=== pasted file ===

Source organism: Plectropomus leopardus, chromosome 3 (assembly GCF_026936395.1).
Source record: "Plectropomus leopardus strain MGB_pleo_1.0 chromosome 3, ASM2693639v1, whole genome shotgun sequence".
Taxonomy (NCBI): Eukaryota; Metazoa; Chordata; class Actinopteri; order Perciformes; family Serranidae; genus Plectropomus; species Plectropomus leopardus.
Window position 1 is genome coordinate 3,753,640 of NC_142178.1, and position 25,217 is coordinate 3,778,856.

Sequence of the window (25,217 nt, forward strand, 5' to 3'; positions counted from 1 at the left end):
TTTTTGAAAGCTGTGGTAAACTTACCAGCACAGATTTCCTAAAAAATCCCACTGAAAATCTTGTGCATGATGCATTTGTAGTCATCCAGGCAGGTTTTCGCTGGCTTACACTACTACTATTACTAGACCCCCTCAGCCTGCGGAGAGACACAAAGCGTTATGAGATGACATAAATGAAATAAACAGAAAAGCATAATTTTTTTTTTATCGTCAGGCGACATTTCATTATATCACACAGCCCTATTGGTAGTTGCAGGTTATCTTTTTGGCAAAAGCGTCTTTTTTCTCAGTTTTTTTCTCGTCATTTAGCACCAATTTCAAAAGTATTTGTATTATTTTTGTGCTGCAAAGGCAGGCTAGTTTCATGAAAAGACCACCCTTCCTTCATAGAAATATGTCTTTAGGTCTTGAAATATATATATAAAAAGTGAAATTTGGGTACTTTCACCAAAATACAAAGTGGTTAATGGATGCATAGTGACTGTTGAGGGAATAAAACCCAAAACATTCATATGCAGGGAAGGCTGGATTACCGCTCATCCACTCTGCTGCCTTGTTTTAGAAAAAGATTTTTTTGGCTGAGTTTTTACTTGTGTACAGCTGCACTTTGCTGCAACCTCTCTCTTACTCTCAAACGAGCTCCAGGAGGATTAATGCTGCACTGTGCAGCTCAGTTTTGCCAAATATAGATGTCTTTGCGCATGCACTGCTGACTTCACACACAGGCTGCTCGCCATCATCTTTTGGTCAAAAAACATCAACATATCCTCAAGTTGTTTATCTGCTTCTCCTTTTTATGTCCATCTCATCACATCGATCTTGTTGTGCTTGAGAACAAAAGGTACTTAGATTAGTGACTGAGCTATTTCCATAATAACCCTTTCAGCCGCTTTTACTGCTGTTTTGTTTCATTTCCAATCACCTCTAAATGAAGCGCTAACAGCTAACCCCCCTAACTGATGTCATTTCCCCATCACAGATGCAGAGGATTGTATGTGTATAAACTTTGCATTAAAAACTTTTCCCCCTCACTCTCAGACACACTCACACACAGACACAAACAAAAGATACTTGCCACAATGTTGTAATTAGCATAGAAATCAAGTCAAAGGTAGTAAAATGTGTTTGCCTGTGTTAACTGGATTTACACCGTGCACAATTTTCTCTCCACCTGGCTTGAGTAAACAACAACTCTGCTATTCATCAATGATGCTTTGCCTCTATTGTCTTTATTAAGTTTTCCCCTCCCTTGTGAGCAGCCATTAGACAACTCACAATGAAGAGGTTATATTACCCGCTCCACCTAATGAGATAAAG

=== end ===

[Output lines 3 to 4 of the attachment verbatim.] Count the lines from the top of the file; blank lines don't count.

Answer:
Taxonomy (NCBI): Eukaryota; Metazoa; Chordata; class Actinopteri; order Perciformes; family Serranidae; genus Plectropomus; species Plectropomus leopardus.
Window position 1 is genome coordinate 3,753,640 of NC_142178.1, and position 25,217 is coordinate 3,778,856.